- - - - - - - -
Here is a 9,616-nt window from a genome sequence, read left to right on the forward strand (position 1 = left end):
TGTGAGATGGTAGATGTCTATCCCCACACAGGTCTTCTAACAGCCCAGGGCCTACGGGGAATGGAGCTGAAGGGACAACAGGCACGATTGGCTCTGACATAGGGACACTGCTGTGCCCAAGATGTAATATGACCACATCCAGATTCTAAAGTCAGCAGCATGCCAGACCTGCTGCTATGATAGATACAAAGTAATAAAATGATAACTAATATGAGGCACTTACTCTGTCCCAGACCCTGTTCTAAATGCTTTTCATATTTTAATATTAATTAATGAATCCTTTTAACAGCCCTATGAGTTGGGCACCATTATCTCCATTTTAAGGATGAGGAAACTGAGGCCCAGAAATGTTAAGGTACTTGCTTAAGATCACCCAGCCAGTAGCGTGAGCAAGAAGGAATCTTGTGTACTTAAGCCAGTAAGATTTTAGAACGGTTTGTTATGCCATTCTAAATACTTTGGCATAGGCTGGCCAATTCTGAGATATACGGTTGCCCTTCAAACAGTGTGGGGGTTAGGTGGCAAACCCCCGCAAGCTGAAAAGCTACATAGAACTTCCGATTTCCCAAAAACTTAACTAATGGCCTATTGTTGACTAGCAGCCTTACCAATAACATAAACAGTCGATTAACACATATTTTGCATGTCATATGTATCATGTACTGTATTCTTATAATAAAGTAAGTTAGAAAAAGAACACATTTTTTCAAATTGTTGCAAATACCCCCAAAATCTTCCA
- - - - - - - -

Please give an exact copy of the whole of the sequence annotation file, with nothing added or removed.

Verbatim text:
Here is a 9,616-nt window from a genome sequence, read left to right on the forward strand (position 1 = left end):
TGTGAGATGGTAGATGTCTATCCCCACACAGGTCTTCTAACAGCCCAGGGCCTACGGGGAATGGAGCTGAAGGGACAACAGGCACGATTGGCTCTGACATAGGGACACTGCTGTGCCCAAGATGTAATATGACCACATCCAGATTCTAAAGTCAGCAGCATGCCAGACCTGCTGCTATGATAGATACAAAGTAATAAAATGATAACTAATATGAGGCACTTACTCTGTCCCAGACCCTGTTCTAAATGCTTTTCATATTTTAATATTAATTAATGAATCCTTTTAACAGCCCTATGAGTTGGGCACCATTATCTCCATTTTAAGGATGAGGAAACTGAGGCCCAGAAATGTTAAGGTACTTGCTTAAGATCACCCAGCCAGTAGCGTGAGCAAGAAGGAATCTTGTGTACTTAAGCCAGTAAGATTTTAGAACGGTTTGTTATGCCATTCTAAATACTTTGGCATAGGCTGGCCAATTCTGAGATATACGGTTGCCCTTCAAACAGTGTGGGGGTTAGGTGGCAAACCCCCGCAAGCTGAAAAGCTACATAGAACTTCCGATTTCCCAAAAACTTAACTAATGGCCTATTGTTGACTAGCAGCCTTACCAATAACATAAACAGTCGATTAACACATATTTTGCATGTCATATGTATCATGTACTGTATTCTTATAATAAAGTAAGTTAGAAAAAGAACACATTTTTTCAAATTGTTGCAAATACCCCCAAAATCTTCCA